The water company doesn't need to inform the public when they do this, because they only add the chemicals to the legal limits. I'm sure they would tell you if you asked, but there is no obligation to inform you. The only safe option is prevention by habit.
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post #14 of 19 (permalink) Old 10-26-2010, 10:22 PM
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Quote:
Originally Posted by theblondskeleton View Post
This has happened to me twice. Our water company (and most, from what I understand) does an annual chlorine/chloramine flush, which increases the chlorine/chloramine content beyond lethal levels for some fish. This was confirmed by my tests, which for a week registered chlorine WAY off the scale. This results in fish gasping at the surface, listlessness, and ultimately death. I lost 4 angels last year, and this year about 12 congo tetras. My recommendation, and the only thing that has worked for me, is to age the water at least 24 hours with some agitation (airstone, or powerhead works), and treat with Prime/Amquel Plus, or other chlorine/chloramine neutralizers. I have discus now, and I am SO lucky that I didn't have my discus in the 90 when it killed my congos. My aged water was fine within 24 hours, but that was too late for the fish. Oddly enough all of my catfish survived both incidents - everything from my BN plec and farlowella acus to my otos and corys.

The water company doesn't need to inform the public when they do this, because they only add the chemicals to the legal limits. I'm sure they would tell you if you asked, but there is no obligation to inform you. The only safe option is prevention by habit.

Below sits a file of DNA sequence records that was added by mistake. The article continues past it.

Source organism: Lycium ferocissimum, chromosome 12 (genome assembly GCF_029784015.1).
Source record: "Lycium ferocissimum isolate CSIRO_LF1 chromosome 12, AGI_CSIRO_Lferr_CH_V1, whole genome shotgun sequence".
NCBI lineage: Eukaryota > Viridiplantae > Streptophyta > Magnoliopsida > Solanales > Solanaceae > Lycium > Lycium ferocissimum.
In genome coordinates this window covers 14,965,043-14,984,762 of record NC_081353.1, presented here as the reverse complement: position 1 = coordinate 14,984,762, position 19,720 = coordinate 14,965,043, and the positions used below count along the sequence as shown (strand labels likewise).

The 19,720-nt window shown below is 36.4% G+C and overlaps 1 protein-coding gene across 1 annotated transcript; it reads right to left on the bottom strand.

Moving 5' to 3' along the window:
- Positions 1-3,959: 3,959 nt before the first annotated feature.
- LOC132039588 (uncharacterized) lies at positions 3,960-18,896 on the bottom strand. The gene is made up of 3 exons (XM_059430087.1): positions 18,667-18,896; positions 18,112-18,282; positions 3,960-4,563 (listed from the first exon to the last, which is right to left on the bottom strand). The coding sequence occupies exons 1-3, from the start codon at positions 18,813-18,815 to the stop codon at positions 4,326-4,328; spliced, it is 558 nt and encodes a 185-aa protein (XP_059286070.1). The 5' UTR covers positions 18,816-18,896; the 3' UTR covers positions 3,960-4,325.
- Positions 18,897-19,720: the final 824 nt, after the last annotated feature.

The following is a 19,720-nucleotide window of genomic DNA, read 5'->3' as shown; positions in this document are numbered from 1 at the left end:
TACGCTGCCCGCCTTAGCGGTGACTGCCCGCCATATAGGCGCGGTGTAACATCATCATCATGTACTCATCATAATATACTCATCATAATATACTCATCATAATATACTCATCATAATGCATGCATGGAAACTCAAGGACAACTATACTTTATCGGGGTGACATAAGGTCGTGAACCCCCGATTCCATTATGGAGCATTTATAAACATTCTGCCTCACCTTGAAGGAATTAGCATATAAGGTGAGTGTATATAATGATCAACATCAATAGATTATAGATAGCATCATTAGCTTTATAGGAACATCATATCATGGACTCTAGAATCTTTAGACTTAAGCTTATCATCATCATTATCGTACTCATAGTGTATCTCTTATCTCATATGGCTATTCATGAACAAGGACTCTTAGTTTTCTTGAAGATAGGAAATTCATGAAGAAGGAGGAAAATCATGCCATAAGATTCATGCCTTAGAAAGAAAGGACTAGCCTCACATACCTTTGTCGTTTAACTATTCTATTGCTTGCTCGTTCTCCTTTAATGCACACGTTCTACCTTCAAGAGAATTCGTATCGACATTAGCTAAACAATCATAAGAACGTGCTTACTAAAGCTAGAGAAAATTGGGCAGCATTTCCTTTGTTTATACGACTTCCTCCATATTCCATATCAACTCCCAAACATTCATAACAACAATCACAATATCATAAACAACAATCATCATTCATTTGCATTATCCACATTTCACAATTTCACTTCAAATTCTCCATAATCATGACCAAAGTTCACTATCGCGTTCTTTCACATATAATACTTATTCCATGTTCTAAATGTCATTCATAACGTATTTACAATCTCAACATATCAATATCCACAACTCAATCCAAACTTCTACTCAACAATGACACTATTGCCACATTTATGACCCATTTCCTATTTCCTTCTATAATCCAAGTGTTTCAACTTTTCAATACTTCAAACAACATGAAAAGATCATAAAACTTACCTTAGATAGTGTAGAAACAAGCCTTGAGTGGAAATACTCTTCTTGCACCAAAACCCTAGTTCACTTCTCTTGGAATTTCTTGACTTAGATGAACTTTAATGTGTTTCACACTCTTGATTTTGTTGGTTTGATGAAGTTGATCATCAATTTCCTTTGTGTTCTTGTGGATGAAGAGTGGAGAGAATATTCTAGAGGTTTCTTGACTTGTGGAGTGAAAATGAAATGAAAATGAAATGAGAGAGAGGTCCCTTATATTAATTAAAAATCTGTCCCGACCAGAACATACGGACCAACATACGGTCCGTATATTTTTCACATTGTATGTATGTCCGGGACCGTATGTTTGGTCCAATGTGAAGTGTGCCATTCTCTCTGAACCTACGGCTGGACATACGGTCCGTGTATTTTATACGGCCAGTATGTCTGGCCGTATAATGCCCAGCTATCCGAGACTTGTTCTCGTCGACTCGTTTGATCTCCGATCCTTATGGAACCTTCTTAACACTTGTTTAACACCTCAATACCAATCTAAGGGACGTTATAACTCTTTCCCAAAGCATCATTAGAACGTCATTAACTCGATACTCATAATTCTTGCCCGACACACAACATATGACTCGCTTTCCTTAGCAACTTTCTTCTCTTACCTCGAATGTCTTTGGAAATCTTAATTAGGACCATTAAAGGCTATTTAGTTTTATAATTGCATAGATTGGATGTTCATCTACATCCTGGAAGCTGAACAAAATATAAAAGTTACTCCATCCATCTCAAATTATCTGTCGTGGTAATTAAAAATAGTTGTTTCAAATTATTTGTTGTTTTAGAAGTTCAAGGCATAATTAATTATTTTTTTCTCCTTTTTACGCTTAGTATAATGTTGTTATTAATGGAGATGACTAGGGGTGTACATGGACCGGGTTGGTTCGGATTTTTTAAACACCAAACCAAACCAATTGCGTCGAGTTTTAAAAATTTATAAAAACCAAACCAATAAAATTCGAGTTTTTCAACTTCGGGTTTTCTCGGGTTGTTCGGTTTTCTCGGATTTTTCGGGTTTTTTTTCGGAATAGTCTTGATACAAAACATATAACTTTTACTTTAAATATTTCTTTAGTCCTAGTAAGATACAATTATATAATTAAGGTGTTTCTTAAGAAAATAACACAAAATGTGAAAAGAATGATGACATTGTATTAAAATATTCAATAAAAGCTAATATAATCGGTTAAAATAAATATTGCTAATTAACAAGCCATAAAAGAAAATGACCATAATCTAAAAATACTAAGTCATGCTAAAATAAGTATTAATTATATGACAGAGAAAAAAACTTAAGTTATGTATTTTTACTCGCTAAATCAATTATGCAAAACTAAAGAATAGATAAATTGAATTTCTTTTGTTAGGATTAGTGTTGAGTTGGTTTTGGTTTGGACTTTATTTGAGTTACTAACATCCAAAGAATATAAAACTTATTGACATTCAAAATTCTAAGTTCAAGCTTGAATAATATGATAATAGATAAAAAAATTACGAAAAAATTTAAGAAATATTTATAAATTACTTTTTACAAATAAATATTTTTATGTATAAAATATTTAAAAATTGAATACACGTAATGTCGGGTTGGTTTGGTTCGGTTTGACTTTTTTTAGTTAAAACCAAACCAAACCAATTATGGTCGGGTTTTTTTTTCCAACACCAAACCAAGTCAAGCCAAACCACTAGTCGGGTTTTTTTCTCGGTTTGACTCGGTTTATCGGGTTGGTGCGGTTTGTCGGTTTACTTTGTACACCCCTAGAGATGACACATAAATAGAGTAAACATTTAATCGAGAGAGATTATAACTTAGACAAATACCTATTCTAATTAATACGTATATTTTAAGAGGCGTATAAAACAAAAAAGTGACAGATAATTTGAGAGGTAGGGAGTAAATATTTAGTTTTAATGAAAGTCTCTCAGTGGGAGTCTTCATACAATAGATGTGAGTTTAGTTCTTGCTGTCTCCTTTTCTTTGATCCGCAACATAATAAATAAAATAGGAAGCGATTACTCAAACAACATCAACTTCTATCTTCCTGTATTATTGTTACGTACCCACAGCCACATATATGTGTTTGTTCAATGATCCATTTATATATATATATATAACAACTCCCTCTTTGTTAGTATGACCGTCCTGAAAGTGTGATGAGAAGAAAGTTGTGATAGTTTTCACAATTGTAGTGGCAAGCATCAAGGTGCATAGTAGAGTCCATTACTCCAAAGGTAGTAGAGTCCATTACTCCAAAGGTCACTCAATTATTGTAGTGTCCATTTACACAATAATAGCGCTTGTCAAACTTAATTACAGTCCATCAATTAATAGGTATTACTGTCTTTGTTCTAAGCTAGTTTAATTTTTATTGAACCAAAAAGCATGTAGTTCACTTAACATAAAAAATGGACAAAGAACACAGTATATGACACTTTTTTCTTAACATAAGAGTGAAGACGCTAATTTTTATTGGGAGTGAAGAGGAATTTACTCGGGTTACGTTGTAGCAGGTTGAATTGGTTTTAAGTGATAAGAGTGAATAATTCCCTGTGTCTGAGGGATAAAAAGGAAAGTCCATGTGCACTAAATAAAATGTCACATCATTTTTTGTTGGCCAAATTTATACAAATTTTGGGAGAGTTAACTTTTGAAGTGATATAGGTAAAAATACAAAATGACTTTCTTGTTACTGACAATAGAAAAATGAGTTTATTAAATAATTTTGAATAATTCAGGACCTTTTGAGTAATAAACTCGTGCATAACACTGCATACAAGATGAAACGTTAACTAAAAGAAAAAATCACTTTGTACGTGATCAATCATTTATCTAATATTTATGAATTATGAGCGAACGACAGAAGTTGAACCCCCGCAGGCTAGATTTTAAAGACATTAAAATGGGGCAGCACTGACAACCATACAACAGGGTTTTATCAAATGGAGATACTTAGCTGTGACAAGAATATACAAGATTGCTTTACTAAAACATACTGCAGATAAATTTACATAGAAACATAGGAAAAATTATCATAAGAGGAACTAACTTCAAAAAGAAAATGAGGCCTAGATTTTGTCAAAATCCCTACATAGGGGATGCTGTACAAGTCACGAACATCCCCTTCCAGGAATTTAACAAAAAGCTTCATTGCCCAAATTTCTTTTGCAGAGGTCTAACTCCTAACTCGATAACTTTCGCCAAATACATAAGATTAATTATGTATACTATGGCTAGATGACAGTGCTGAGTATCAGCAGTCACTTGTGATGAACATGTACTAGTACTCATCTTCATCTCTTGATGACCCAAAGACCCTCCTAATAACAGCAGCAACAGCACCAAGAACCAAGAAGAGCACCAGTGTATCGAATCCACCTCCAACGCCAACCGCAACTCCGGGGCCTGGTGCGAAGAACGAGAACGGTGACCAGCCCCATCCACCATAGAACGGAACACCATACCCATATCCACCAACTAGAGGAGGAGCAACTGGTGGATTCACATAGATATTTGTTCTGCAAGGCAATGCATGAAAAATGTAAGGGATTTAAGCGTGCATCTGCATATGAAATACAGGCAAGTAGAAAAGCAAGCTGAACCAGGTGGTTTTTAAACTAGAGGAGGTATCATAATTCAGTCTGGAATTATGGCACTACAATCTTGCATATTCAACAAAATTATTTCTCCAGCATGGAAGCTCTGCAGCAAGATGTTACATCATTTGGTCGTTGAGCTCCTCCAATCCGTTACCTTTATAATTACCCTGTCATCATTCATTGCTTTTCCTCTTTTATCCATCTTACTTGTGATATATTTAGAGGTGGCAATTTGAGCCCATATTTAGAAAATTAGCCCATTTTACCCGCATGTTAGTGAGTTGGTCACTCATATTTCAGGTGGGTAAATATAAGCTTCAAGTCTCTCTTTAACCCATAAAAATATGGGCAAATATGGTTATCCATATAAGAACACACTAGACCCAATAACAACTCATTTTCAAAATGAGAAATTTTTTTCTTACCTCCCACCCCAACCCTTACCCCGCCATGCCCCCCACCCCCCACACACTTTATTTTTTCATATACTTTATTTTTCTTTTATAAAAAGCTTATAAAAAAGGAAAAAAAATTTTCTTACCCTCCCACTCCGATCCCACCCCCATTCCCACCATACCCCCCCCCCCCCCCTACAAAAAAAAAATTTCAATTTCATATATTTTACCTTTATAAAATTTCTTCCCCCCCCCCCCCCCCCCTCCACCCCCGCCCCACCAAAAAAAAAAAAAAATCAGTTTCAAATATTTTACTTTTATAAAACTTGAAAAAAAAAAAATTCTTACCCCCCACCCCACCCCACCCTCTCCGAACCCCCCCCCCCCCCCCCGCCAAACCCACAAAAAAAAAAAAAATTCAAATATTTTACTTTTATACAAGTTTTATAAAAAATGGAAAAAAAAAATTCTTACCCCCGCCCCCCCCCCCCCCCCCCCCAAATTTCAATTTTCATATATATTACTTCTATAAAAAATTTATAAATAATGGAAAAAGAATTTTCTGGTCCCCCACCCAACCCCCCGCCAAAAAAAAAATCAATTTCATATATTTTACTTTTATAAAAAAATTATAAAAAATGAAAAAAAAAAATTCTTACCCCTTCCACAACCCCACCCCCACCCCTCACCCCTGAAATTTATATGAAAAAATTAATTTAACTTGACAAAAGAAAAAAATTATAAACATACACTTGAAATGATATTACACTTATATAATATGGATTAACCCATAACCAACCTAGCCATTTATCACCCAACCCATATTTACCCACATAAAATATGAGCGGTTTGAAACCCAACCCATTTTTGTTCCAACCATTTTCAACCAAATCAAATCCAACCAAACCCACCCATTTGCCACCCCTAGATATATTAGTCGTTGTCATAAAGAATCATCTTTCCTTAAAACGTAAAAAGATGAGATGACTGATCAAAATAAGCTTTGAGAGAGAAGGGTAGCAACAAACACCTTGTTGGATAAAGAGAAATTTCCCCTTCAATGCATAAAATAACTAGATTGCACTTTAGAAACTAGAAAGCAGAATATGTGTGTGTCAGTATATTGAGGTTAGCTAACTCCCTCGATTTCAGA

This is called a "burn out". It is when a chloramine system will switch back to free chlorine (basically stop the NH4 feed), in order burn out any bacterilocial growth in the system, additionally flushing the system via hydrants or flush points to help draw this water through and rid of old water. This is done to control nitrifying bacteria (just like in your tank) from converting residual ammonia from the chloramine process to nitrites and nitrates, which have a maximum contaminant levels set.

Any public water system must have below a 4.0 mg/l free chlorine or total chlorine (chloramine) residual at all times, burn out or not. If you are concerned, then use more dechlor and age it as suggested. Note a absence or strong prescience of chlorine smell or taste is not a good indicator of chlorine residuals, it can sometimes be a sign of low residuals.

Most water companies / municipalities will post in the news paper or on the news to head off customer complaints, which have to be logged and responded to. There might be some regulations also requiring public notices by this.
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post #15 of 19 (permalink) Old 10-26-2010, 10:45 PM Thread Starter
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Holy crap, I didn't know water companies ever did switches or ammonia add ins. I am from New York city, and all our water comes from upstate from what I understand. I don't imagine they would change it ever, but yeah EVERY single fish except one in my tank bought it big time. I looked at it

Last edited by sewingalot; 10-29-2010 at 05:31 AM. Reason: pg language only please!